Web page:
The Congregation Beth Israel was formed by a group of twenty-four men with the aim of establishing a synagogue to practice Reform Judaism in February 1895. By 1896 a synagogue was built on a plot of land at 11th and State Street, and a section of Morris Hill Cemetery was established as a Jewish burial site. The Congregation adapted their religious practice to the frontier lifestyle; they did not employ a rabbi, wear traditional garments, or keep kosher.
In 1908 Adath Israel, an Orthodox congregation, was established. Members followed traditional Jewish rituals closely and employed a rabbi. Through the 1920s and 1930s both Beth Israel and Adath Israel struggled to maintain membership and gathered less frequently throughout the year. Adath Israel became inactive until after World War II when an influx of Jews to the Boise area led to the reestablishment and renaming of the congregation to Ahavath Israel. Congregation Ahavath Israel chose to practice Conservative Judaism, and in 1949 opened a synagogue at 27th and Bannock.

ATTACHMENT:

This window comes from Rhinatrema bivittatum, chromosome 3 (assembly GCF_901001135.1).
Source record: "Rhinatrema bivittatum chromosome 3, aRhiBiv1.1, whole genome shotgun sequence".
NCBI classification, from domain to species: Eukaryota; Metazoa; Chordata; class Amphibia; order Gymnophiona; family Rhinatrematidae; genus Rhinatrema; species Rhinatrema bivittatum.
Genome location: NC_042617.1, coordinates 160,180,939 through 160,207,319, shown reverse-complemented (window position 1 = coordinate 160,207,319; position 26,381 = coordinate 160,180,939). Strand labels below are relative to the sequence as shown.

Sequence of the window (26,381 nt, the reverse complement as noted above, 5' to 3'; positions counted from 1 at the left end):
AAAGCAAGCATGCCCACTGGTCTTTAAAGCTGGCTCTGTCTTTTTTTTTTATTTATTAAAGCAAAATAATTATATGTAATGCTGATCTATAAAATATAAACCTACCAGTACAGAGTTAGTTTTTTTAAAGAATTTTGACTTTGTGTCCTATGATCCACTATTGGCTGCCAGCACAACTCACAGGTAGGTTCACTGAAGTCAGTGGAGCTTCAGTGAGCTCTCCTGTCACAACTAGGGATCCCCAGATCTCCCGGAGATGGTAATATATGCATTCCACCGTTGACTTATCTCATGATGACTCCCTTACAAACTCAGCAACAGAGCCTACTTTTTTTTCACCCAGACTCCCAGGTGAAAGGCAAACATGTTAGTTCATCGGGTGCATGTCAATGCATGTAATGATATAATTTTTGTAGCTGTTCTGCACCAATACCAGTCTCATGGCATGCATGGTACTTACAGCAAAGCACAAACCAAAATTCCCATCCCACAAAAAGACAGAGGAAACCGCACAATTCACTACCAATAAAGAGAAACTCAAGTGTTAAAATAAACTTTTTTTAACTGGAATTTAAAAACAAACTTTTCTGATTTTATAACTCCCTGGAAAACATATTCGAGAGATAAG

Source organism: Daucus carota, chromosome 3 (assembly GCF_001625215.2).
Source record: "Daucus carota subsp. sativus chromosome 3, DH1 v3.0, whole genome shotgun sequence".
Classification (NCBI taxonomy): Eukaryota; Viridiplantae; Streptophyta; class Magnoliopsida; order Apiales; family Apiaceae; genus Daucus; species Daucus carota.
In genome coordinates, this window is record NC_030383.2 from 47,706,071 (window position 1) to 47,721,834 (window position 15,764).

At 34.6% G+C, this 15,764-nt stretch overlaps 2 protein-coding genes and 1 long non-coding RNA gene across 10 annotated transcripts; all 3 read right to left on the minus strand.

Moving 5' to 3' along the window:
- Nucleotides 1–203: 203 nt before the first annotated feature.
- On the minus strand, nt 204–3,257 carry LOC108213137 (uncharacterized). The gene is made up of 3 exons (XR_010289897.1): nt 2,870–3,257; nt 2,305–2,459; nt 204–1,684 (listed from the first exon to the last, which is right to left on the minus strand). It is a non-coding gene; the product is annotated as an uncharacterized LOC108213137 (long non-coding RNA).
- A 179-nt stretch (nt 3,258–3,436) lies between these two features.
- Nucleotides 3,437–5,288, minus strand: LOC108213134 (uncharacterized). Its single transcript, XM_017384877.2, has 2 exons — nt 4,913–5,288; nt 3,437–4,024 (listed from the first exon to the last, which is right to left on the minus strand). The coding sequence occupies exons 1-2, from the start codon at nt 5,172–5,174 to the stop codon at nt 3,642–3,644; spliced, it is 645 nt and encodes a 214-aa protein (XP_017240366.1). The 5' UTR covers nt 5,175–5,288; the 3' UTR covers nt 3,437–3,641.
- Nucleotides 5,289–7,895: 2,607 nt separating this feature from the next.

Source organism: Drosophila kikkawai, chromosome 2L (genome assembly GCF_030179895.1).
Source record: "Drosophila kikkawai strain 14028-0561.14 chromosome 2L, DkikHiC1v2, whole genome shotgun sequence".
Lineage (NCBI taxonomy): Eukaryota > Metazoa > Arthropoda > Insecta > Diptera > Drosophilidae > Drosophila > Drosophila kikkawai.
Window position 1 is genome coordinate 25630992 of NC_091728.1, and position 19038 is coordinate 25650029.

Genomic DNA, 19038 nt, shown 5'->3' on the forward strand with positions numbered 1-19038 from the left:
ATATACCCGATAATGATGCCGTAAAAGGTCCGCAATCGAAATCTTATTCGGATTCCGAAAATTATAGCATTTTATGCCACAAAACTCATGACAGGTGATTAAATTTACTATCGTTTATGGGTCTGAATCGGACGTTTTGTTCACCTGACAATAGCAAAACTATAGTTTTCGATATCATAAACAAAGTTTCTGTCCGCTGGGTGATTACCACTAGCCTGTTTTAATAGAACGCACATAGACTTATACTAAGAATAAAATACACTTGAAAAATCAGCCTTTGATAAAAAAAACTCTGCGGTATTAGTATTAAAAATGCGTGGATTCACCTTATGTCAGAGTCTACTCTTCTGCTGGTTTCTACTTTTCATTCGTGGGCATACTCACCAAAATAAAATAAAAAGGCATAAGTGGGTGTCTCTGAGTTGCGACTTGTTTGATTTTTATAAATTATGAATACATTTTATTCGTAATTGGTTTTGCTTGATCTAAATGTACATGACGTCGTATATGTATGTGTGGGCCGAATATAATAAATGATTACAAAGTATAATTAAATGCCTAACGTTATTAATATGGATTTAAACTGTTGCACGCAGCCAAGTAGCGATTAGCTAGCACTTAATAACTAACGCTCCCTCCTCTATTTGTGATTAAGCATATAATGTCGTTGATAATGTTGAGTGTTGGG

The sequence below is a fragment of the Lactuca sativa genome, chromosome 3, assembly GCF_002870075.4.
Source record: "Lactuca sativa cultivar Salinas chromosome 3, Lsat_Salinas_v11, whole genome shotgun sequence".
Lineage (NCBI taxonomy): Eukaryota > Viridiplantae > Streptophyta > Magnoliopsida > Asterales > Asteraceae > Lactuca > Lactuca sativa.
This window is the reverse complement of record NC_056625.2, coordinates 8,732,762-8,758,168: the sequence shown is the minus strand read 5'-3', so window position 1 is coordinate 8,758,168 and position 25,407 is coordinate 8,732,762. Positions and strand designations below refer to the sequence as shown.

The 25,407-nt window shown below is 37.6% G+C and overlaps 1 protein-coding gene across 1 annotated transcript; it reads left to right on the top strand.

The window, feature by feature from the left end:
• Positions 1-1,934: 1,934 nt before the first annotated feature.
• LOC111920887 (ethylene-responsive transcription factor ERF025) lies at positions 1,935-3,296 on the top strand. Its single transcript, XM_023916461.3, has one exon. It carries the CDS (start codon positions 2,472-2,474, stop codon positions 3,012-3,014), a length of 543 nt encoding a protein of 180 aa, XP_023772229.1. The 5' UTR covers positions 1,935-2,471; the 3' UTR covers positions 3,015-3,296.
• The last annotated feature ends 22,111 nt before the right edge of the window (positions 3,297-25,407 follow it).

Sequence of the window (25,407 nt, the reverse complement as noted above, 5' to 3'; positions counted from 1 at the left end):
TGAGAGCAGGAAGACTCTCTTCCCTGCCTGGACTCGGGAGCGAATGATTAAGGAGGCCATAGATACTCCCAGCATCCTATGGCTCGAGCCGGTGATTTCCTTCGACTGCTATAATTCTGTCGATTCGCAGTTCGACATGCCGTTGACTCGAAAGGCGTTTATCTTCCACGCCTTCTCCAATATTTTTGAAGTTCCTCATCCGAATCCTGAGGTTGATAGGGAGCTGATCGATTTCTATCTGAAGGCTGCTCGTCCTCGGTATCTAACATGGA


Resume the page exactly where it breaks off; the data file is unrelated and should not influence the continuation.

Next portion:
During the 1950s and 1960s the Jewish population of Boise again declined, and both congregations saw a slowdown in membership and attendance until the early 1970s. The increase in demand for services led to the creation of a joint Sunday School during the 1973/1974 school year. Both congregations provided teachers and an effort was made to equally represent the religious practices of both congregations.
The combining of Sunday School marked the beginning of a more cooperative relationship between the two congregations. Joint services for Bar and Bat Mitzvahs began and coordinated efforts to raise funds for education and regional Jewish organizations became common. Although the congregations continued to disagree on certain issues, specifically the sharing of the plots at Morris Hill Cemetery, the congregations decided to merge in 1986 becoming Congregation Ahavath Beth Israel.
The Congregation Ahavath Beth Israel digital collection is part of a larger collection that is in the care of the Boise City Archives. The digitial collection will continue to grow as we work through the collection. To find out more about CABI's collection please click on the "Find Out More" button below.